|GITA News Hub|
|Dec. 31, 2012|
The greatest paper map of the United States you'll ever see
From Jan. 3, 2012: American mapmaking's most prestigious honor is the "Best of Show" award at the annual competition of the Cartography and Geographic Information Society. The five most recent winners were all maps designed by large, well-known institutions. But the 38th annual Best of Show award went to a map created by Imus Geographics — which is basically one dude named David Imus working in a farmhouse outside Eugene, Ore.More
Spies in the sky signal new age of surveillance
From July 31, 2012: The use of unmanned aerial drones, whose deadly accuracy helped revolutionize modern warfare high above the battlefields of Iraq and Afghanistan, is now spreading intrigue and worry across the plains of North Dakota. Amid 3,000 acres of corn and soybeans and miles from the closest town, a Predator drone led to the arrests of farmer Rodney Brossart and five members of his family last year after a dispute over a neighbor's six lost cows. More
Tech giants compete over mapping
From Aug. 21, 2012: From off-road mapping to imaging from the skies, competition is hotting up between Apple, Google and Microsoft in the mapping arena. Sumi Das looks at some of the amazing technology that makes such precision photography possible and finds out what new features the tech giants have in store.More
The Apple Maps debate and the real future of mapping
Harvard Business Review
From Oct. 16, 2012: The news of the last couple weeks about the stark differences between Apple and Google's maps have shed light on how hard it is to build a mobile map. Showing a destination that's a few hundred yards off becomes a critical flaw, and there are tens of millions of such place markers on these maps. More
Should I replace my GPS with my cell phone?
U.S. EPA (blog)
From Oct. 30, 2012: From Casey J. McLaughlin: Walking around Washington D.C. recently, I thought to myself, this is just like walking in the woods! No really, I made the connection because I was trying to use GPS navigation and not having great luck (it could be my service, but I am also illustrating a point). Cities and forests contain tall objects that obscure those magical satellites. Now my phone IS smart and does not rely solely on GPS satellites but also calculates my location using cell towers and Wi-Fi base stations. More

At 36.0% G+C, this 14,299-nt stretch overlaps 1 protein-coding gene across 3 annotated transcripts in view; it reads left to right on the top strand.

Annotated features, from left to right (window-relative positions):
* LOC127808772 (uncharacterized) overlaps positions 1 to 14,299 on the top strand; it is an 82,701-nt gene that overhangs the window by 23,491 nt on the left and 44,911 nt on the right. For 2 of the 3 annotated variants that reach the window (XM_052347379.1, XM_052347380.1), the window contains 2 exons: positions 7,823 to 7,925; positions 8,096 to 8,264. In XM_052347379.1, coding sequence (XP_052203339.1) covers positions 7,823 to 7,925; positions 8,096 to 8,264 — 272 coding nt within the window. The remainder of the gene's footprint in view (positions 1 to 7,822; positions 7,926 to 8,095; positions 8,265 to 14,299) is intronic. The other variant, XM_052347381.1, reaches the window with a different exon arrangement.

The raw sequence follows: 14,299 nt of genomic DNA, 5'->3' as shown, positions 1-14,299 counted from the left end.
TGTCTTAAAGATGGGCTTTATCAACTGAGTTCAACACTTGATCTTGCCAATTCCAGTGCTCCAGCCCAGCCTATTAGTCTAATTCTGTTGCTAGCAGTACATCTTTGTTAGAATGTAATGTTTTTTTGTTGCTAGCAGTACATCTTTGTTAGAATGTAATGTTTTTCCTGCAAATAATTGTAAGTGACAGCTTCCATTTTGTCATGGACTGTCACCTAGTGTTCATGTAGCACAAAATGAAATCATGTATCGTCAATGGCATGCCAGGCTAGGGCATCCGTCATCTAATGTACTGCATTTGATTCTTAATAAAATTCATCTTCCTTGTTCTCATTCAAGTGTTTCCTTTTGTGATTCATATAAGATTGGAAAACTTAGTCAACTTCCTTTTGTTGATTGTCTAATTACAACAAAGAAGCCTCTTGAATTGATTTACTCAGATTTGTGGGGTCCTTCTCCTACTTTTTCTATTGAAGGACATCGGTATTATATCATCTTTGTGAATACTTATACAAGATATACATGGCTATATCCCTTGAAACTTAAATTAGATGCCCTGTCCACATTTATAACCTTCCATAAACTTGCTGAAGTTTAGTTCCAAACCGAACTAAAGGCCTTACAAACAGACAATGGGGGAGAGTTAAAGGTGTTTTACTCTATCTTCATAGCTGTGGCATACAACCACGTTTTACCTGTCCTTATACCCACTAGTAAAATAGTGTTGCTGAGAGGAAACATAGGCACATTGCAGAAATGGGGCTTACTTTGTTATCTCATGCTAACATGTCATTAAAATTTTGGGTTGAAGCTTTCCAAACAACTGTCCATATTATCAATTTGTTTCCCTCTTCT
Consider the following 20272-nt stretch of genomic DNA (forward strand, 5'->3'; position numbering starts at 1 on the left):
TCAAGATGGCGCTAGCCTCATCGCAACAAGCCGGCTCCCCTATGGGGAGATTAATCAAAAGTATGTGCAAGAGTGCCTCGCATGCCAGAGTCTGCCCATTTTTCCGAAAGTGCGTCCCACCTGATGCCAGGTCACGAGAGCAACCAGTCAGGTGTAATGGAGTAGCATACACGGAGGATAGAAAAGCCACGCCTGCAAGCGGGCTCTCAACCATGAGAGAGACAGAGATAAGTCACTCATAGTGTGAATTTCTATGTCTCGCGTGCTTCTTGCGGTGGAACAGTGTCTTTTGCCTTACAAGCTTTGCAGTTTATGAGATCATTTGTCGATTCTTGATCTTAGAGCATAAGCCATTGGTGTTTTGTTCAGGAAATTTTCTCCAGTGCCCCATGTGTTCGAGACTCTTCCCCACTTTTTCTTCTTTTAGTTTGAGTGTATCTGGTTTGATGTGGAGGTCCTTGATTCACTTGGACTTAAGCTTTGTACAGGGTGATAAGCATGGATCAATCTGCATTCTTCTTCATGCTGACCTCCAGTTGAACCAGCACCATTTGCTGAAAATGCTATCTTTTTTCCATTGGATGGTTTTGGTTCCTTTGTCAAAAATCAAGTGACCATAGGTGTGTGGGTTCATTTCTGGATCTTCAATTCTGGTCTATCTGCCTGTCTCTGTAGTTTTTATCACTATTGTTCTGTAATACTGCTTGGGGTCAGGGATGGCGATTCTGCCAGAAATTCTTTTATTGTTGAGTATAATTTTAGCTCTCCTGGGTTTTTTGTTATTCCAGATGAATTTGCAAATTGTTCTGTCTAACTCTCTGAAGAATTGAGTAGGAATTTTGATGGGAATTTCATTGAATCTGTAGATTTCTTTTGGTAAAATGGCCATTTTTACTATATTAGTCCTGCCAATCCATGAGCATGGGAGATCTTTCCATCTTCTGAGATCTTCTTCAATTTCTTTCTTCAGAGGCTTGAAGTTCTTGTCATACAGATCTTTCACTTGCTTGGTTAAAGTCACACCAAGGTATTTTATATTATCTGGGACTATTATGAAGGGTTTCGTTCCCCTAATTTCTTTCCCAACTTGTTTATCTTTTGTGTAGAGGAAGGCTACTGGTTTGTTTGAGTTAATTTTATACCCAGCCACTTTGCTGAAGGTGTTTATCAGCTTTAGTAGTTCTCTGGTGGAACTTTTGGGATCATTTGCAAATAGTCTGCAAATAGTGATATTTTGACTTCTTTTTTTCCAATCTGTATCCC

The shine is off Google Earth; what's next?
From Feb. 8, 2012: It's been about six years since Google Earth stimulated the imaginations of millions of people; six years since vast numbers of people, perhaps for the first time in their lives, truly understood that the Earth was round and finite. It remains an amazing tool, but somehow the shine has diminished. Although Google has introduced many new features (e.g., touring, Earth builder, an improved 3-D model for Street View, indoor imagery, etc.), none of these has the power to revolutionize our view of the world nor the ability to change, in any fundamental way, how we interact with it. More
Top 10 things you should know about GIS certification
From April 24, 2012: Are you thinking about becoming a certified GIS professional? Looking to understand how it could benefit your career? Sheila Wilson, GISP, executive director of the GIS Certification Institute, and Susan White, GISP, senior planner with the city of Fort Worth's Planning and Development Department GIS Team who currently serves on GISCI's Review and Outreach Committees, provide the top 10 things you should know about the process. More
Should all GIS users learn to code?
From Feb. 28, 2012: The number of people using GIS software today dwarfs the number of people writing the code behind it. Should those end users know at least a little about programming? Directions Magazine Executive Editor Adena Schutzberg suggests they should. More
Takeaways from Esri UC 2012
From July 31, 2012: Executive Editor Adena Schutzberg boils down this year's Esri International User Conference into just a few takeaways, including the key announcements, ideas and "feel" of the 2012 Esri International User Conference. More
Odd things happen when you chop up cities and stack them sideways
From Sept. 20, 2012: From Robert Krulwich: I don't know if it's fair to do this to a city, but let's start with Berlin. Here's Berlin as you'd see it from above. ... More